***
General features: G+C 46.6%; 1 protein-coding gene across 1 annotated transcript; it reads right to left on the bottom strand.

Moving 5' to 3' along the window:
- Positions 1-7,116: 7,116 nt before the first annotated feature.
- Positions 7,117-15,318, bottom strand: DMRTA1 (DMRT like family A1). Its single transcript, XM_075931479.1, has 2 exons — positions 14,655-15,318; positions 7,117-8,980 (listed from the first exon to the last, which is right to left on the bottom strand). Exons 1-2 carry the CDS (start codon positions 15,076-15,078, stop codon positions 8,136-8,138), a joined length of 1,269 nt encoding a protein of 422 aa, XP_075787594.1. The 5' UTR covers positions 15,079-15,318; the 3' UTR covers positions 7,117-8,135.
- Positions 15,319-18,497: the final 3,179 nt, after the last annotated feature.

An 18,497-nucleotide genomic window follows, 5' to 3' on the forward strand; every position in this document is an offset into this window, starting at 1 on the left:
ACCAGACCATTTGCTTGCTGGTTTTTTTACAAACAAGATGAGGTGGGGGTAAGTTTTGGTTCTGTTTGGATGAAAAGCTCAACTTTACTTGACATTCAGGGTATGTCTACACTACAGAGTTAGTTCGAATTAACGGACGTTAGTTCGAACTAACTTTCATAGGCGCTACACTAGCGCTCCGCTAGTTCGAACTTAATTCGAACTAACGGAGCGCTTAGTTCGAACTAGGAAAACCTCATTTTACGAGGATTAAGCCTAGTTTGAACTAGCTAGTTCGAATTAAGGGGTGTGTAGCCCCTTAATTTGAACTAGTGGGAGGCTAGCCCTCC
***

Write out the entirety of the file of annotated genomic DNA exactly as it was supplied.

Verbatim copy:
General features: G+C 46.6%; 1 protein-coding gene across 1 annotated transcript; it reads right to left on the bottom strand.

Moving 5' to 3' along the window:
- Positions 1-7,116: 7,116 nt before the first annotated feature.
- Positions 7,117-15,318, bottom strand: DMRTA1 (DMRT like family A1). Its single transcript, XM_075931479.1, has 2 exons — positions 14,655-15,318; positions 7,117-8,980 (listed from the first exon to the last, which is right to left on the bottom strand). Exons 1-2 carry the CDS (start codon positions 15,076-15,078, stop codon positions 8,136-8,138), a joined length of 1,269 nt encoding a protein of 422 aa, XP_075787594.1. The 5' UTR covers positions 15,079-15,318; the 3' UTR covers positions 7,117-8,135.
- Positions 15,319-18,497: the final 3,179 nt, after the last annotated feature.

An 18,497-nucleotide genomic window follows, 5' to 3' on the forward strand; every position in this document is an offset into this window, starting at 1 on the left:
ACCAGACCATTTGCTTGCTGGTTTTTTTACAAACAAGATGAGGTGGGGGTAAGTTTTGGTTCTGTTTGGATGAAAAGCTCAACTTTACTTGACATTCAGGGTATGTCTACACTACAGAGTTAGTTCGAATTAACGGACGTTAGTTCGAACTAACTTTCATAGGCGCTACACTAGCGCTCCGCTAGTTCGAACTTAATTCGAACTAACGGAGCGCTTAGTTCGAACTAGGAAAACCTCATTTTACGAGGATTAAGCCTAGTTTGAACTAGCTAGTTCGAATTAAGGGGTGTGTAGCCCCTTAATTTGAACTAGTGGGAGGCTAGCCCTCC